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Listed Building record MDR23576 - Railway Cutting Walls from North of Long Row to Field Bridge Lane, and North of King Street to New Road Bridge, Belper

Type and Period (2)

  • (Victorian to 21st Century - 1837 AD? to 2050 AD)
  • (Victorian to 21st Century - 1837 AD? to 2050 AD)

Protected Status/Designation

Full Description

Railway cutting walls from north of Long Row to Field Bridge Lane, and north of King Street to New Road Bridge, Belper, built between 1837-1840. From the National Heritage List for England: 'The masonry walls lining the railway cutting passing through the town of Belper in Derbyshire, and a series of associated road bridges spanning the cutting, all form part of the development of the North Midland Railway between 1837 and 1840. Reasons for Designation The masonry walling lining of the railway cutting passing through Belper, built for the North Midland Railway between 1837 and 1840, is listed at Grade II for the following principal reasons: * Historic interest:the cutting forms part of a series of railway structures designed by George Stephenson, one of the most important and influential engineers of the railway era, aided by Frederick Swanwick, and considered to be amongst the best- preserved examples of the pioneering phase of railway development in England; * Architectural interest: the cutting walls are an example of the consistently high quality design of railway structures completed for the North Midland Railway design; * Group value: the walls form part of an integrated design for the Belper cutting of retaining walls and associated road bridges, which are elements of a railway transport landscape of exceptional quality. History The railway cutting walls in Belper were built as part of the extension of the North Midland Railway line from Derby to Chesterfield, which opened in 1840. The line cut through the town of Belper, where the industrialist Jedediah Strutt had developed one of the pioneering late C18 textile manufacturing communities of the Derwent valley at the northern end of the original settlement. The new railway line was carried in a deep, mile long cutting through Belper, necessitating the construction of masonry walls to the cutting, and the provision of eleven new bridges, including those where the line passed through pre-existing streets of terraced housing built by the Strutt family for mill workers. The new railway line was surveyed and engineered by George Stephenson, one of the pre-eminent engineers of the C19, and the railway company’s resident engineer, Frederick Swanwick. The line was constructed between 1837 and 1840, passing through challenging terrain, necessitating the construction of tunnels, bridges and viaducts of varying design. The line required a series of new stations which were designed by the North Midland Railway Company’s architect, Francis Thompson of Derby. Thompson was appointed architect to the North Midland Railway in February 1839, having returned from working in Canada. He designed the new station at Derby for the three railway companies which were later amalgamated to form the Midland Railway: the Midland Counties Railway, the Birmingham and Derby Junction Railway and the North Midland Railway. He also designed stations on the line to the north of Derby, of which only the station at Wingfield survives. The Belper cutting and its bridges were the subject of one of the illustrations of the completed North Midland Railway line by the lithographic artist Samuel Russell, commissioned by the railway company's architect Francis Thompson. Details Masonry retaining walls lining a railway cutting, constructed for the North Midlands Railway Company between1837-1840, with late-C20 minor alterations. ARCHITECT: an indenture of the 5th of December 1837 refers to ' specification and drawings or plan which have been prepared by, or under the direction of supervision of George Stephenson and Frederick Swanwick, the principal and resident engineers appointed by the said Company' ( the North Midland Railway Company). MATERIALS: ashlar and regularly- coursed squared rock-faced Derbyshire gritstone. PLAN: the cutting walls are of concave section and linear in form. They were constructed in two parts, the northern part extending from approximately 55 yards to the north of the Long Row bridge to Field Lane, and the southern part extending from 45 yards north of King Street to the bridge carrying New Road. DESCRIPTION: the cutting walls are of uniform curvature throughout their length, and rise from two deep projecting stone plinth courses. At regular intervals there are broad projecting pilasters which rise up to a deep roll moulding carried through from the adjacent walling and bridges, which would appear to form a single design concept. Above the moulding, are parapet walls formed of five courses of channelled masonry blocks. The walls are capped with deep saddleback stone copings, which, like the roll moulding, are carried through onto the bridges which span the cutting.' (1)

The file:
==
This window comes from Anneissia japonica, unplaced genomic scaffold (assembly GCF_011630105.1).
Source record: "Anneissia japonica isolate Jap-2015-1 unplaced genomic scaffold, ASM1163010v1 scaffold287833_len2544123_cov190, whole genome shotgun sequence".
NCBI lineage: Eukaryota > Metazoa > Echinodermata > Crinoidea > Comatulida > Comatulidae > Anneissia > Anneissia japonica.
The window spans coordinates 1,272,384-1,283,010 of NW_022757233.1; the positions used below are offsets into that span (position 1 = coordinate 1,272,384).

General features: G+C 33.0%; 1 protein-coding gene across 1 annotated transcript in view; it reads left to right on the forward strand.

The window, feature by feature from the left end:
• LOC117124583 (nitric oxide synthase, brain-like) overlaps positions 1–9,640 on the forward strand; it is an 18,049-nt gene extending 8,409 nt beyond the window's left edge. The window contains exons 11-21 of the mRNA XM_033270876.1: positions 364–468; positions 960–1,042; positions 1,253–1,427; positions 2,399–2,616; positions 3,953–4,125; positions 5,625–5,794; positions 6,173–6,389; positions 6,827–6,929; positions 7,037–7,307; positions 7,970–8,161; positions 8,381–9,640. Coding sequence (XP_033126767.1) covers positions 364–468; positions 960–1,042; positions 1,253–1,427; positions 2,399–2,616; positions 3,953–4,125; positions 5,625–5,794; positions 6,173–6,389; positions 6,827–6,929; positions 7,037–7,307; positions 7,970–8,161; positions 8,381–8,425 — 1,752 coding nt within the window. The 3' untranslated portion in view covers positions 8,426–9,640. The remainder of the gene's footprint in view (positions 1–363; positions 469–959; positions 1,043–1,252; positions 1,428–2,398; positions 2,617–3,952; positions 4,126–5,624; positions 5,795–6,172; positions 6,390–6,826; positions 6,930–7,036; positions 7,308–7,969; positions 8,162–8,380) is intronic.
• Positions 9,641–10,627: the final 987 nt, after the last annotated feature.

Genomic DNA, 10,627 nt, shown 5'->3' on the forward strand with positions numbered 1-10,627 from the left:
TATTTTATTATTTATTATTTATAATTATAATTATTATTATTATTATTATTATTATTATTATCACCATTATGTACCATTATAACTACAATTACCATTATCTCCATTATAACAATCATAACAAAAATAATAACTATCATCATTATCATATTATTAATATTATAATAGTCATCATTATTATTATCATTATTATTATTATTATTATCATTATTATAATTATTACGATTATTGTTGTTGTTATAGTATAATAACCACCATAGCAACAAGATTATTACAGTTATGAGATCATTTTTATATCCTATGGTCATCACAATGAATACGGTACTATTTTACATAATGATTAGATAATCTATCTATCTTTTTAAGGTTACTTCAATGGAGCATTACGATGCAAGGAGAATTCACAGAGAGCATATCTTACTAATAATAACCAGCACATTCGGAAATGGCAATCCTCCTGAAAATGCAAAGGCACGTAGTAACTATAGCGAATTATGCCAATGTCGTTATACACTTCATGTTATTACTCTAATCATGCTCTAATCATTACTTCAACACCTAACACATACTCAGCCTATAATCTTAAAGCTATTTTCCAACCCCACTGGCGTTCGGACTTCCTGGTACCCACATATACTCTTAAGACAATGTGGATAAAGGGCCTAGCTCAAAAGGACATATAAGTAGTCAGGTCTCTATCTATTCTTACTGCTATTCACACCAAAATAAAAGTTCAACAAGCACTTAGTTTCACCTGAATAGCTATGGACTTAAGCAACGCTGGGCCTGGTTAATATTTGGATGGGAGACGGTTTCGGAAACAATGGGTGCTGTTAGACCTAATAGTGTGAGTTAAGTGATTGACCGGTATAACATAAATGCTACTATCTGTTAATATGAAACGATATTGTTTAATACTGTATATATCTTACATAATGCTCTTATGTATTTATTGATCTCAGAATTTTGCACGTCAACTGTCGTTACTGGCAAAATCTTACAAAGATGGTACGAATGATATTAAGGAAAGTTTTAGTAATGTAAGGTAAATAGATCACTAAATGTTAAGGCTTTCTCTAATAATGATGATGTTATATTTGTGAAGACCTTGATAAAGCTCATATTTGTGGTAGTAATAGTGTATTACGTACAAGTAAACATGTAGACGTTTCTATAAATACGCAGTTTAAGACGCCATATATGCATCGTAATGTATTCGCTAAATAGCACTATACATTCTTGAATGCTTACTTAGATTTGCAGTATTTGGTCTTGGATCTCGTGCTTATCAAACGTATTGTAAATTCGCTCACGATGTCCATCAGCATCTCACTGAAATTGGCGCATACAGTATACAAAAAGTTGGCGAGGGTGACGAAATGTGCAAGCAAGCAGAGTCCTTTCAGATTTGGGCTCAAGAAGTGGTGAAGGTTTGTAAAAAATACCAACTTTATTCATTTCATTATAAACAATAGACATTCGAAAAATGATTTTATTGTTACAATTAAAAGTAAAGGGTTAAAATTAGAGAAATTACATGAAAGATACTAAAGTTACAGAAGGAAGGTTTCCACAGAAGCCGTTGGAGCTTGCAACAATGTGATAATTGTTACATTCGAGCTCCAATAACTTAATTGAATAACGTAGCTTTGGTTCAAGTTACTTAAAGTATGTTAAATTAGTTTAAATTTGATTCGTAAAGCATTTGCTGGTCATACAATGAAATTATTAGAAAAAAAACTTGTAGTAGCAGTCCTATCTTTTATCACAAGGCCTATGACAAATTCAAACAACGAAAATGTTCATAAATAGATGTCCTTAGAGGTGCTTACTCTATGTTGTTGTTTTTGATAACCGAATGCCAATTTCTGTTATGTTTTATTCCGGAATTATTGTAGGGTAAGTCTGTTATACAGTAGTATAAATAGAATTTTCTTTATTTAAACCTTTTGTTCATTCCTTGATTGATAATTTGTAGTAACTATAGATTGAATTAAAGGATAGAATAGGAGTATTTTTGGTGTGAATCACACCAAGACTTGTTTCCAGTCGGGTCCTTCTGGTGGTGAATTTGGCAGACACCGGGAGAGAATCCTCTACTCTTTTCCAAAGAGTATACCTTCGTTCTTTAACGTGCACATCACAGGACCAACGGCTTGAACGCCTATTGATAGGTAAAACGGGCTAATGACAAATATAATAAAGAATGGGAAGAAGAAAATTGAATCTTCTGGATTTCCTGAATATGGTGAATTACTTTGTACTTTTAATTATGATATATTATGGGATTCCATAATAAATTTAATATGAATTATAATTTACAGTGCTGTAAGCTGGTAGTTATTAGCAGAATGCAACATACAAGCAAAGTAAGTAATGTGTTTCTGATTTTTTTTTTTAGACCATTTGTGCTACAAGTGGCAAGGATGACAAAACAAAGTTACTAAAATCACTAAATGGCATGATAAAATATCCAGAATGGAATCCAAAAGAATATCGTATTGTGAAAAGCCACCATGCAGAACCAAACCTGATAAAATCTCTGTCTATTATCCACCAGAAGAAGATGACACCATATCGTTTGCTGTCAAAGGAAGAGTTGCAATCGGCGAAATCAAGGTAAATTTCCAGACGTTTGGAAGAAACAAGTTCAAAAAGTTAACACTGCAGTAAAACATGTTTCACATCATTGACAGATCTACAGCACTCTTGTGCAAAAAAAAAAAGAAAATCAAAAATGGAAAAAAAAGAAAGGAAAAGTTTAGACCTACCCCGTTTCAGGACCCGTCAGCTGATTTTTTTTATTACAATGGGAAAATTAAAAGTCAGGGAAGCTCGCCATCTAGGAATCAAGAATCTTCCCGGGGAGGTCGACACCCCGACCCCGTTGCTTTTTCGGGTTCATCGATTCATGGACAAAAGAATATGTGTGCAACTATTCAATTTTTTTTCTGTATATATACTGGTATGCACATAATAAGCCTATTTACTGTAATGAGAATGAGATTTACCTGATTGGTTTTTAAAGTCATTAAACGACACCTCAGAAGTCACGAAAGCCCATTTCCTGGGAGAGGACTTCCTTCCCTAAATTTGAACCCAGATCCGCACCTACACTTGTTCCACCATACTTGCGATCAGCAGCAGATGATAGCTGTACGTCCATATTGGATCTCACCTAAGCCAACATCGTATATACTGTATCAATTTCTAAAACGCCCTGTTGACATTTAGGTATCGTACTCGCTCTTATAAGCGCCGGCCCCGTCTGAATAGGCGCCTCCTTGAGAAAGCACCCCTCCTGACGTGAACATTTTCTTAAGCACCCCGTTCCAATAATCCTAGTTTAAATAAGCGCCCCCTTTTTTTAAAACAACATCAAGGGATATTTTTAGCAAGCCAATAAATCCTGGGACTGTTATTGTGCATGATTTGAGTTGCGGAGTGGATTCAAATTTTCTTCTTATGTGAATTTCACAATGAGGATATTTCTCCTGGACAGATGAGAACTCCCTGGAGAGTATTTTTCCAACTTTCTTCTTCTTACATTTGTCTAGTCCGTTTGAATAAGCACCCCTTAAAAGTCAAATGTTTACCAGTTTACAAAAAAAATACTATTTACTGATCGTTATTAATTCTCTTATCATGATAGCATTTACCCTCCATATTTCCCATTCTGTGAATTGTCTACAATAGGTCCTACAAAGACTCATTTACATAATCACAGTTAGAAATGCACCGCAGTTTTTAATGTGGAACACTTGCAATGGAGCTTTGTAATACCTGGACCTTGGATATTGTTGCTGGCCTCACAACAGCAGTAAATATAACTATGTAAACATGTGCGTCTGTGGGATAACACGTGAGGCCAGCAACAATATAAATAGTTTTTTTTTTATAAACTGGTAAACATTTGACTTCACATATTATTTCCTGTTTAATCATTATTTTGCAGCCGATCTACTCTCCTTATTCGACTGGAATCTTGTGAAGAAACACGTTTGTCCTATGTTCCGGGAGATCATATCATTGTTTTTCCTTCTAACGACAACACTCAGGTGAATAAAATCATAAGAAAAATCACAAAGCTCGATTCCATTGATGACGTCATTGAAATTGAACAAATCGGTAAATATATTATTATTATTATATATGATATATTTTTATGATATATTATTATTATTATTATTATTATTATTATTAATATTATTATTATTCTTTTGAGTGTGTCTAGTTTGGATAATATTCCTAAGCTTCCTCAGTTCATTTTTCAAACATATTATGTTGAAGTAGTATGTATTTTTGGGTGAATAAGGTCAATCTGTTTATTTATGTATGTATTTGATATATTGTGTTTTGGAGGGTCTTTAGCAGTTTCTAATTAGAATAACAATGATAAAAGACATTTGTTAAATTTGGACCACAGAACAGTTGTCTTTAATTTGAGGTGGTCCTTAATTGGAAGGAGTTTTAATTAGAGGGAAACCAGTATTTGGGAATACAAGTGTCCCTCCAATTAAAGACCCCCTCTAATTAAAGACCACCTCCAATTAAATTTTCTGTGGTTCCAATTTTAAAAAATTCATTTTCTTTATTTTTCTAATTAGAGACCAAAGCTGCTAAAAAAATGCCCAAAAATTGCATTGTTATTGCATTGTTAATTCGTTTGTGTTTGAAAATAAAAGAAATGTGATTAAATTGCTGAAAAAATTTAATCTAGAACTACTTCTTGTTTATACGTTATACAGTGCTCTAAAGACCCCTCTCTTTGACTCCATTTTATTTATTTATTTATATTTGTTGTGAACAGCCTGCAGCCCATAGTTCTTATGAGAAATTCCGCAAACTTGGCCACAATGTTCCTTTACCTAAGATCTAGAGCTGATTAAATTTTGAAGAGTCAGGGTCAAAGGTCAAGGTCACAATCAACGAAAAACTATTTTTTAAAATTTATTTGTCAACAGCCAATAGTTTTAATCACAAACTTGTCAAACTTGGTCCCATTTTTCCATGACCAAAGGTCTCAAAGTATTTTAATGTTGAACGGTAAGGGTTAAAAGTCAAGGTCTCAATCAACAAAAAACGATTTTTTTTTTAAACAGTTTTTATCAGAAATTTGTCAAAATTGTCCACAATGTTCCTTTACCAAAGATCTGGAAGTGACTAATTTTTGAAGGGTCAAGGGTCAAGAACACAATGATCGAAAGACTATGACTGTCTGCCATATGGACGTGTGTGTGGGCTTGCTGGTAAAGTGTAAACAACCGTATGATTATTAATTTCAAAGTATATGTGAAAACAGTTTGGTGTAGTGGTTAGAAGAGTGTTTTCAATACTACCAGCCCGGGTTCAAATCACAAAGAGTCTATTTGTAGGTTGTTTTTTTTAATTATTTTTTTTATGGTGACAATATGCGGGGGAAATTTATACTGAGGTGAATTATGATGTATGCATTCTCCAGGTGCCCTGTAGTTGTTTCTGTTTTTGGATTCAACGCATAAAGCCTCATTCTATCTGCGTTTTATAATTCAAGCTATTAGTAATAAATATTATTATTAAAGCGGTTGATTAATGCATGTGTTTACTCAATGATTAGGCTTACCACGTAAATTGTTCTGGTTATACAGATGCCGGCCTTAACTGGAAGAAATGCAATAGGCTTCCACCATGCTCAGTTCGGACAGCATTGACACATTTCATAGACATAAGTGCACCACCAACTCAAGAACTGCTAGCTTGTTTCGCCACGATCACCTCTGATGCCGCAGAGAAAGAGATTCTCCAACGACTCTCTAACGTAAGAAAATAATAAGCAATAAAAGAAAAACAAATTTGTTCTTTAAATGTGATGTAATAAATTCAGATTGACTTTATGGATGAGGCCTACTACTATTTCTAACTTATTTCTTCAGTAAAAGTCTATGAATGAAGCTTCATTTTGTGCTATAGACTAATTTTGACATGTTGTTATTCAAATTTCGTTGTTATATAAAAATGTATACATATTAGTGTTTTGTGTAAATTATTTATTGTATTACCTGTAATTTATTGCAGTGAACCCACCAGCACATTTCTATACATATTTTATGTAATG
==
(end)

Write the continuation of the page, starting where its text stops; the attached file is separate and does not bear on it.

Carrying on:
Sources/Archives (1)

  • <1> Listed Building File: Historic England. 2011. The National Heritage List for England.



Grid reference SK 34787 47610 (point)

Related Monuments/Buildings (1)

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Record last edited

Sep 30 2023 8:47PM

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